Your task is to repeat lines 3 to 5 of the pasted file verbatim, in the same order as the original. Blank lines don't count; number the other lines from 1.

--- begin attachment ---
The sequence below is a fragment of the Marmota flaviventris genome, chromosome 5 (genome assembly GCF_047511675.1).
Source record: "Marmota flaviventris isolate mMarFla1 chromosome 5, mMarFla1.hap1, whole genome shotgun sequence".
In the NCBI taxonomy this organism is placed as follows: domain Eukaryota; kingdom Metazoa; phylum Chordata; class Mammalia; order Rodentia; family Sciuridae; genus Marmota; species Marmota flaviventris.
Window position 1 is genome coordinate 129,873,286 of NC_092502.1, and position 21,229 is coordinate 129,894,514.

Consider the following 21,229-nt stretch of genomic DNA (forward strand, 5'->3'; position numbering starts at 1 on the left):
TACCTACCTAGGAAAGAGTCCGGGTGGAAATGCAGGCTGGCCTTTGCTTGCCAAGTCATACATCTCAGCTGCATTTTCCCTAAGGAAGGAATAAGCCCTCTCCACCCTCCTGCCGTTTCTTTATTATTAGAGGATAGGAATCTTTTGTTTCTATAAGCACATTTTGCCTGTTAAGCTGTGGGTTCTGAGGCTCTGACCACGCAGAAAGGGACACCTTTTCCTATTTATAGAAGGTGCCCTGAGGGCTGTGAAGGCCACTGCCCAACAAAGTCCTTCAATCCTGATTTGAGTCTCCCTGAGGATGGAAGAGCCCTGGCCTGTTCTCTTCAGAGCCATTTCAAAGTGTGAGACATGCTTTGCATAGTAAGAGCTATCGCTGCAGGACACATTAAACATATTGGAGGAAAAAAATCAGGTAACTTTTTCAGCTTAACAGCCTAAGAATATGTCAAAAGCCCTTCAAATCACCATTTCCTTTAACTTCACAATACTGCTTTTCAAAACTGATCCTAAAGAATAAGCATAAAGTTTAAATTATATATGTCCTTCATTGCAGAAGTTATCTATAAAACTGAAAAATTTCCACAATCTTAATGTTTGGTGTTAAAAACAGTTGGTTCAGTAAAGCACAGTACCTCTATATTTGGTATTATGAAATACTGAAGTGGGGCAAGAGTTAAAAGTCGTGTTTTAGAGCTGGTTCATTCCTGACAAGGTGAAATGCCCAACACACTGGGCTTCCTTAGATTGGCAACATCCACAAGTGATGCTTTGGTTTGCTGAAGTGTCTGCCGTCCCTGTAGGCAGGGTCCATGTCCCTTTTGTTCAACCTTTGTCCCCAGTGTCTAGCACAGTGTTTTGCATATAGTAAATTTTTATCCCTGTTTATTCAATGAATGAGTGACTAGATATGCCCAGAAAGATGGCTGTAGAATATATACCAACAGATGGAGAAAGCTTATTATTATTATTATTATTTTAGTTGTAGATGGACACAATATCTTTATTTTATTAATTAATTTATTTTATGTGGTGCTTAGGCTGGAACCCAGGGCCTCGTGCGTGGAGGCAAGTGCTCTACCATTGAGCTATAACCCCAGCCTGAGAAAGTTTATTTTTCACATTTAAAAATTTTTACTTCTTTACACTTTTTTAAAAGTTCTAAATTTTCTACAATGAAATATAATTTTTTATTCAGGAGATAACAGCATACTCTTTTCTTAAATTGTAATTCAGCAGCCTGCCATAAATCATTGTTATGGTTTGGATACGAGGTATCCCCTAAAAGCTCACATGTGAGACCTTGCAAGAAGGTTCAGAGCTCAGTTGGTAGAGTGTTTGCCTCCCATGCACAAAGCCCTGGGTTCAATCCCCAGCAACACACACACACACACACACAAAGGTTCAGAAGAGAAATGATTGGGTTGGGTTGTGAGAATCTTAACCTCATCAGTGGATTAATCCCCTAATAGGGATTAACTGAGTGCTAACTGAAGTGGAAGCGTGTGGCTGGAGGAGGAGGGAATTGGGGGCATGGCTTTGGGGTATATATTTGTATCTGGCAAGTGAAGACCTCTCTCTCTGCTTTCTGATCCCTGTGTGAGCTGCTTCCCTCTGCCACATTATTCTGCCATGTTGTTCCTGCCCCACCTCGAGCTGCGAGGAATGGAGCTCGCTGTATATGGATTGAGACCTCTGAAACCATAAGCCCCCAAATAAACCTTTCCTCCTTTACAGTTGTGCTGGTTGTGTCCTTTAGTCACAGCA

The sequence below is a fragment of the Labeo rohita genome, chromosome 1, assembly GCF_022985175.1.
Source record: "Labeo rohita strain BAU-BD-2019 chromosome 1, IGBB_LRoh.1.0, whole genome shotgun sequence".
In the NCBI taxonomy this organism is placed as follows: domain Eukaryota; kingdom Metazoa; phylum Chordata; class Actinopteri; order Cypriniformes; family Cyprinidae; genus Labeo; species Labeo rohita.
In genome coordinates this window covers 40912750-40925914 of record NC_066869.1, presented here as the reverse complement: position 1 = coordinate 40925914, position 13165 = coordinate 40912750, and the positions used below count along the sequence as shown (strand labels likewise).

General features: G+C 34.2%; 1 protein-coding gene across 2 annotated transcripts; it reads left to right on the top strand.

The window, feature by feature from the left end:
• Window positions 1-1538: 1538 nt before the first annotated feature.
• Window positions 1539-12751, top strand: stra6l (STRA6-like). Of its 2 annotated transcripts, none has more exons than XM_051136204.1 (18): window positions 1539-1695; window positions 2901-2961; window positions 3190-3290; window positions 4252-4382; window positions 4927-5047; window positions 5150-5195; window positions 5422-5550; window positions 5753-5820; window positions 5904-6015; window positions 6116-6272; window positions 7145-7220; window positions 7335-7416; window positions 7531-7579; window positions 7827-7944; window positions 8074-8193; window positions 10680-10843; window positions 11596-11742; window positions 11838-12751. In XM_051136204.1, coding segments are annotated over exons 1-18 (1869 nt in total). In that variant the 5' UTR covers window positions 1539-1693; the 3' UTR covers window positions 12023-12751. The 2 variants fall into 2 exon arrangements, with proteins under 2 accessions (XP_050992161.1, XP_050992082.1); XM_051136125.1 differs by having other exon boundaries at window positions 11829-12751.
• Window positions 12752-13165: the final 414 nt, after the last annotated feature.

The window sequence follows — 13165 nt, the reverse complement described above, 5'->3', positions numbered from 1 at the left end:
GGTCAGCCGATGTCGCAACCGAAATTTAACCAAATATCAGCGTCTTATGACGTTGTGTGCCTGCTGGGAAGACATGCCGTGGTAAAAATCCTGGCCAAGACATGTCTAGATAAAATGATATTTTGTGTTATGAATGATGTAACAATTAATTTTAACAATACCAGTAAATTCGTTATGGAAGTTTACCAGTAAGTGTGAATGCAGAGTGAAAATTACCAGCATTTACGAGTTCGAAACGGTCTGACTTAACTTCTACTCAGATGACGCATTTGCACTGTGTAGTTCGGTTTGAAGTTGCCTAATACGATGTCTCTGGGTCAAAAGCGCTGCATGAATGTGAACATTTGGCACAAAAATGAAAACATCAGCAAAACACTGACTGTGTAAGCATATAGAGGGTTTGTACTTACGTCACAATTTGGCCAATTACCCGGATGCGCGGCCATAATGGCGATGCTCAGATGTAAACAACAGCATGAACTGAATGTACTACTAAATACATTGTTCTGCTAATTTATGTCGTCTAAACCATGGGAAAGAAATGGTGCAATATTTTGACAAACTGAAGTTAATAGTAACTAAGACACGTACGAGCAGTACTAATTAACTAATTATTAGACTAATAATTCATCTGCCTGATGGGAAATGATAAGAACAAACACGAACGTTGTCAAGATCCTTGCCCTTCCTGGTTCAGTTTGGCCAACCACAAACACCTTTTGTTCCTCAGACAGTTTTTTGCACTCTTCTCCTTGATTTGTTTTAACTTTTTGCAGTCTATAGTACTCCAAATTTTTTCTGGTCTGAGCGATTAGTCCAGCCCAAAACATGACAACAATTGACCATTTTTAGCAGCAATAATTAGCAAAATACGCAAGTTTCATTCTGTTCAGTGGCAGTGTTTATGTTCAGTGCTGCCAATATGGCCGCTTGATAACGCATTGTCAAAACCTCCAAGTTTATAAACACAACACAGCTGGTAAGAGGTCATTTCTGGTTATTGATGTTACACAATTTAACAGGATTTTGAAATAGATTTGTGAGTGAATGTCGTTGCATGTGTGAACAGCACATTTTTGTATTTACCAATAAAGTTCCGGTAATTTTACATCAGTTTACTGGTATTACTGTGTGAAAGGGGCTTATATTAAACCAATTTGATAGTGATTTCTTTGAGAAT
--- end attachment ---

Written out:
In the NCBI taxonomy this organism is placed as follows: domain Eukaryota; kingdom Metazoa; phylum Chordata; class Mammalia; order Rodentia; family Sciuridae; genus Marmota; species Marmota flaviventris.
Window position 1 is genome coordinate 129,873,286 of NC_092502.1, and position 21,229 is coordinate 129,894,514.

Consider the following 21,229-nt stretch of genomic DNA (forward strand, 5'->3'; position numbering starts at 1 on the left):